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UBC Reports | Vol. 48 | No. 1 | Jan. 10, 2002

Commons set to be learning hub

Facility set to help foster `leaders in knowledge'

by Michelle Cook staff writer

A facelift has transformed Main Library's historic 76-year-old main concourse into a dynamic, high-tech learning space boasting wireless Internet capabilities, 34 state-of-the-art flat-screen computer stations, and a laptop lending program.

But the Chapman Learning Commons, scheduled to open later this month, will offer the UBC community more than just electronic connections. It is also set to become a hub for discussion, idea exchange, and exploration thanks to a comprehensive program of workshops, lectures, and community events designed to enhance learning opportunities and skills.

"The Learning Commons will be a highly visible and accessible academic support service," says UBC's student development officer Margot Bell, who is responsible for co-ordinating the Learning Commons' program activities.

"It's a place where people will be able to get help to use library and information technology resources, participate in academic success workshops, discover on-campus services and opportunities for personal and career development or simply study."

Supporting new learning and research opportunities for students are key components of Trek 2000, the university's vision document.

Bell adds that a key programming goal is to make people aware of and give them access to information technologies they'll need to become leaders in a knowledge-based society. The Commons will also focus on becoming a central source of learning support and development for everyone, but particularly new and commuter students.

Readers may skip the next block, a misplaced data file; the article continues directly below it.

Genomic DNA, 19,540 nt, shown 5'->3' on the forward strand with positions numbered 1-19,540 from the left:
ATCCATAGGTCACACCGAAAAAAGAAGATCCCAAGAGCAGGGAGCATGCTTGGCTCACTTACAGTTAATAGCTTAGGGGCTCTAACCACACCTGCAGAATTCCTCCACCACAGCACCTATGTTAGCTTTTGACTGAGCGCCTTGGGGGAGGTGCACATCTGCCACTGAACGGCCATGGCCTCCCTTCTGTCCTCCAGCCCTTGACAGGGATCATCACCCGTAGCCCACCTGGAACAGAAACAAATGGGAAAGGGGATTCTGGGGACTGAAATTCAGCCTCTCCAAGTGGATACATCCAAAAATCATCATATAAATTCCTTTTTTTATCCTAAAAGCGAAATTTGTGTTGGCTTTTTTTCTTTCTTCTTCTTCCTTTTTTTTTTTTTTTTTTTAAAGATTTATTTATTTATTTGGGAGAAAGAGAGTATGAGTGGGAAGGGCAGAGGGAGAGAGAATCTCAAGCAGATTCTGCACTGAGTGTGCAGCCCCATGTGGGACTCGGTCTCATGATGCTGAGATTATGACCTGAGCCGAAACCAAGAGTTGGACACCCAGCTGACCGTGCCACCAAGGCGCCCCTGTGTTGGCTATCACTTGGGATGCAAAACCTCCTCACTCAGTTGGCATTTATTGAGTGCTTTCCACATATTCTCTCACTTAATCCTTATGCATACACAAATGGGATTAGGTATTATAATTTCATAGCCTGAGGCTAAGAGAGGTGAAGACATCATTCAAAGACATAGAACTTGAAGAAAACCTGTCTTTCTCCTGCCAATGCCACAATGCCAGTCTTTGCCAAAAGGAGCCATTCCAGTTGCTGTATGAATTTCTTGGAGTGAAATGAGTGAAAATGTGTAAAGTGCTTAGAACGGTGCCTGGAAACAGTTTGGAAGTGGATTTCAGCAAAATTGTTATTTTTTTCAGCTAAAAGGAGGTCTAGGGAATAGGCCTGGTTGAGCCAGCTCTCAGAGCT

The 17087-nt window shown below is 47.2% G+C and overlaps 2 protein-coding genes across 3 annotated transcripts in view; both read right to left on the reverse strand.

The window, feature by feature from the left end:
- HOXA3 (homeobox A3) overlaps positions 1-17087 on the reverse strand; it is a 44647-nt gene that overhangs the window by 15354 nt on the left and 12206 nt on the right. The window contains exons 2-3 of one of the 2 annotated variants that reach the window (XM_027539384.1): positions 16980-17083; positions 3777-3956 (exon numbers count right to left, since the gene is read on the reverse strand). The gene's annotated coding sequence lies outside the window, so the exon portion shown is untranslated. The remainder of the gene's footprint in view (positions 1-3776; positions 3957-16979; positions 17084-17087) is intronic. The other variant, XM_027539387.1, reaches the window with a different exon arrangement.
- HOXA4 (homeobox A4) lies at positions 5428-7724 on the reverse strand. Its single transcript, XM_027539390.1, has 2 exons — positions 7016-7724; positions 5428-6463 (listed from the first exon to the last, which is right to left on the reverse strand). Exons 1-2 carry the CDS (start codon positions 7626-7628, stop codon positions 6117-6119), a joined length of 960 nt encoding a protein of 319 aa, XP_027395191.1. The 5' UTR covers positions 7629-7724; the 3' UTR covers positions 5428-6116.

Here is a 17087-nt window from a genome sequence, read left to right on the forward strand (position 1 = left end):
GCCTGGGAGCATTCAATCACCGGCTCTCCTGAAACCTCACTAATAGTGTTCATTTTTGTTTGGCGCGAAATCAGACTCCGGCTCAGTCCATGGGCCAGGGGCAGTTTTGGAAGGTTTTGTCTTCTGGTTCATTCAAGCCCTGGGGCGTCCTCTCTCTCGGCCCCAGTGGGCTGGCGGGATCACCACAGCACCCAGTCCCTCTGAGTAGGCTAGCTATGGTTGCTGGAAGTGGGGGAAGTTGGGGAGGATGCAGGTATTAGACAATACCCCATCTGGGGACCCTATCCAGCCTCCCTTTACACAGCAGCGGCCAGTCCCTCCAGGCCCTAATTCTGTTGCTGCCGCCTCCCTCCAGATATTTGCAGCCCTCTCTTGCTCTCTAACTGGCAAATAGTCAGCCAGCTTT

To help, Bell has hired 15 students as peer assistants.

Armed with a solid knowledge of the myriad library resources and on-campus student services, they, along with IT support personnel, will staff the Commons during regular library hours. In addition to support, they will develop more formal programs to help new students investigate learning opportunities and enrich their UBC experience.

"I really wanted to work with other students to help them understand their immediate study needs and the resources UBC has to offer," says peer assistant Andrea Dancer, a fourth-year Creative Writing major.

While the peer assistant initiative will be the centerpiece of the Learning Commons' programming, Bell sees the space as a place where many organizations involved in learning will be able to come and showcase their activities and deliver ideas and experiences.

The Commons has already partnered with the Alma Mater Society, the Learning Exchange, Students Interconnected and other campus groups to develop its programming, but Bell says support from the entire UBC community is necessary to make the Learning Commons a success. She encourages faculty and staff to participate as guest speakers, or host discussions and workshops.

The creation of the Learning Commons was made possible by a $1-million gift from UBC alumni Dr. Lloyd and Mrs. Katherine Chapman. For more information on programs at the Chapman Learning Commons, call Margot Bell at 604-822-9818 or visit www.library.ubc.ca/learningcommons.


Last reviewed 22-Sep-2006

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